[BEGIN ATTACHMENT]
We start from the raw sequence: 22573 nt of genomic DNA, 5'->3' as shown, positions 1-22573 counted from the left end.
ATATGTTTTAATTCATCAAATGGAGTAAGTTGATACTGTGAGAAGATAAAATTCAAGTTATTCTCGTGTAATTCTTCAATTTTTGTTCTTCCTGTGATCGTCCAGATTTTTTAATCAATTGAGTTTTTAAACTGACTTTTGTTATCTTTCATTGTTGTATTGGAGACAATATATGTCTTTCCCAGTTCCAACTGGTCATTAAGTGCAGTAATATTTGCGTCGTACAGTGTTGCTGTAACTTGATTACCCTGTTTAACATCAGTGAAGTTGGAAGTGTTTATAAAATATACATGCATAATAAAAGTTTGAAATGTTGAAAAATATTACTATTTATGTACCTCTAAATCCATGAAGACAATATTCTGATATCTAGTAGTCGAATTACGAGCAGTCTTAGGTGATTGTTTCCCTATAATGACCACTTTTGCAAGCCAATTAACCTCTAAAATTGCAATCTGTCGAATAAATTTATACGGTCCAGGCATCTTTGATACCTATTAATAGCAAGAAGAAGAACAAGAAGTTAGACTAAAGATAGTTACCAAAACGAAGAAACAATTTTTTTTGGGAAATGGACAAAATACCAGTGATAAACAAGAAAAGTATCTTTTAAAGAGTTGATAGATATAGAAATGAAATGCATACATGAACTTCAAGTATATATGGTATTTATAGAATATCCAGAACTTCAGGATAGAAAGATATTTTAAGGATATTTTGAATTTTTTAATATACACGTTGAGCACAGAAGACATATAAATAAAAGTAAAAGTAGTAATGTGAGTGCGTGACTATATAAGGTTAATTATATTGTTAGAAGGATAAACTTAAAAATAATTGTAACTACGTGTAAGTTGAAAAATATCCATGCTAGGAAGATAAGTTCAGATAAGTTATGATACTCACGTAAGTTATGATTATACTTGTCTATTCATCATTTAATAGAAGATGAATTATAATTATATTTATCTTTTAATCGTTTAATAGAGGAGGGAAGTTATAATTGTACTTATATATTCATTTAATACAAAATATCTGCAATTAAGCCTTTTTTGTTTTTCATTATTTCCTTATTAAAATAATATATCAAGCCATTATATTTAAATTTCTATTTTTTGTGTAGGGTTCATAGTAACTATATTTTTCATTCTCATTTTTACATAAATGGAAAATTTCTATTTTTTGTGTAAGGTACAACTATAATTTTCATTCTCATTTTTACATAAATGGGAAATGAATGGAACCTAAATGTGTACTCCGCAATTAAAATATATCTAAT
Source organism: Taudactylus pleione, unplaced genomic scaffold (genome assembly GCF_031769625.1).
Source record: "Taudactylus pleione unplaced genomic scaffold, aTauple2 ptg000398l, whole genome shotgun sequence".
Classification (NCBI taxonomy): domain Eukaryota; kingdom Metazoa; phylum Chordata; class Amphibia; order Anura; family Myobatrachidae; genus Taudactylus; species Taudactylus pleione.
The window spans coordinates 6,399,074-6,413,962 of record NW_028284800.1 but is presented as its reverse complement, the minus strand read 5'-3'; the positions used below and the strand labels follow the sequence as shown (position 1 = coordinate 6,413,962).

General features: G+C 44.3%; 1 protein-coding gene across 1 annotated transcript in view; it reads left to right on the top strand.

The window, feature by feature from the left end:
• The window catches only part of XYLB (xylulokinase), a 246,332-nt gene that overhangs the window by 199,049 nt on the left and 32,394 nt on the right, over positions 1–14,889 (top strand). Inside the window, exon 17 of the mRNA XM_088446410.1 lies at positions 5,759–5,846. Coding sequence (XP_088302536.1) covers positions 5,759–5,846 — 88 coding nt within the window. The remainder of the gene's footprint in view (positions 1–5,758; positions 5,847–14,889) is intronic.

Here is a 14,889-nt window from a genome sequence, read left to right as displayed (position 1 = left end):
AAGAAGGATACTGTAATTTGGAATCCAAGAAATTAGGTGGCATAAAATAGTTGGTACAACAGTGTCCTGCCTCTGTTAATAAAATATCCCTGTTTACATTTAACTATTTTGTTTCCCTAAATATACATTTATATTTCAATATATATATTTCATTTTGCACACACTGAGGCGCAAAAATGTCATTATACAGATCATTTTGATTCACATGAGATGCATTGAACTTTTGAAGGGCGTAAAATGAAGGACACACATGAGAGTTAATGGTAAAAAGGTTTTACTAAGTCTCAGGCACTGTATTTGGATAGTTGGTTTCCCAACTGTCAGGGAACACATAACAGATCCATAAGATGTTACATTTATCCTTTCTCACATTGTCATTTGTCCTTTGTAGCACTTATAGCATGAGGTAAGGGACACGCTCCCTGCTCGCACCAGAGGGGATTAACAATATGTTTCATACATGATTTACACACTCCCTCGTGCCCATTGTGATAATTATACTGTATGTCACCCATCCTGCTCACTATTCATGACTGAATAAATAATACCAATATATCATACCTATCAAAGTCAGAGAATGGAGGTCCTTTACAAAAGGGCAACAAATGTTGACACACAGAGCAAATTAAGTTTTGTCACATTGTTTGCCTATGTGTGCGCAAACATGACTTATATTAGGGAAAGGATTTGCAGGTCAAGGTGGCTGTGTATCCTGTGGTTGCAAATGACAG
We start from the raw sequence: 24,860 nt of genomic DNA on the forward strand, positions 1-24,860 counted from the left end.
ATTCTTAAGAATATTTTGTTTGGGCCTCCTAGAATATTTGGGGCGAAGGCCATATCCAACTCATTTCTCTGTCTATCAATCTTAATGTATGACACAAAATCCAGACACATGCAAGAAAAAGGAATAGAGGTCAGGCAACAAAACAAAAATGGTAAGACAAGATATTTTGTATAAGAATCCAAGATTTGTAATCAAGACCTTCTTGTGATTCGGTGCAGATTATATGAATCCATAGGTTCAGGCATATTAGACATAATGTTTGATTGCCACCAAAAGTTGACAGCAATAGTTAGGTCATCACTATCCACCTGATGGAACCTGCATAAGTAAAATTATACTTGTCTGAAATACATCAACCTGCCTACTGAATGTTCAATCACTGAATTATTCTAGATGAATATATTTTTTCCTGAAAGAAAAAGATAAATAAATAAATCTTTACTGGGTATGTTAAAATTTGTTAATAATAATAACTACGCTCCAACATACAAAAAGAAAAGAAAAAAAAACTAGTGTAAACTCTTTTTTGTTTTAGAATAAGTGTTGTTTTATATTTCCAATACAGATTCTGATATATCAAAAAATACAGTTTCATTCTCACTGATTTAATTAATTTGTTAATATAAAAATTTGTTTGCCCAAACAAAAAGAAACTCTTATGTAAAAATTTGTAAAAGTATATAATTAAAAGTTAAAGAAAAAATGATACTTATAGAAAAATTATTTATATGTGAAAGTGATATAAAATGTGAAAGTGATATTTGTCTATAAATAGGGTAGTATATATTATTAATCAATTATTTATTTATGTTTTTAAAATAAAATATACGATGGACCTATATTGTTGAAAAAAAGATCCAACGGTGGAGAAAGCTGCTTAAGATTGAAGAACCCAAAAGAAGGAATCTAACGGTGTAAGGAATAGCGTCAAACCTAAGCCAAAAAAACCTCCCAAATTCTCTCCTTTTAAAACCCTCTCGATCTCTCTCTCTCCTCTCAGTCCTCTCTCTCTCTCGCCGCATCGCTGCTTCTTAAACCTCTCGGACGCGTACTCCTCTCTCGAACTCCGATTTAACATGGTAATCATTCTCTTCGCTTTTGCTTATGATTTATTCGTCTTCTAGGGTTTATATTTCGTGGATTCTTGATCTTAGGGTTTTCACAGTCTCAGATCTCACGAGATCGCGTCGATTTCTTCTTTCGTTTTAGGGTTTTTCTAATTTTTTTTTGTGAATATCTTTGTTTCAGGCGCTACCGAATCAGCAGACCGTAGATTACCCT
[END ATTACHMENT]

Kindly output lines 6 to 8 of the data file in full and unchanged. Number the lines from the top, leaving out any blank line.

The window spans coordinates 6,399,074-6,413,962 of record NW_028284800.1 but is presented as its reverse complement, the minus strand read 5'-3'; the positions used below and the strand labels follow the sequence as shown (position 1 = coordinate 6,413,962).

General features: G+C 44.3%; 1 protein-coding gene across 1 annotated transcript in view; it reads left to right on the top strand.

The window, feature by feature from the left end: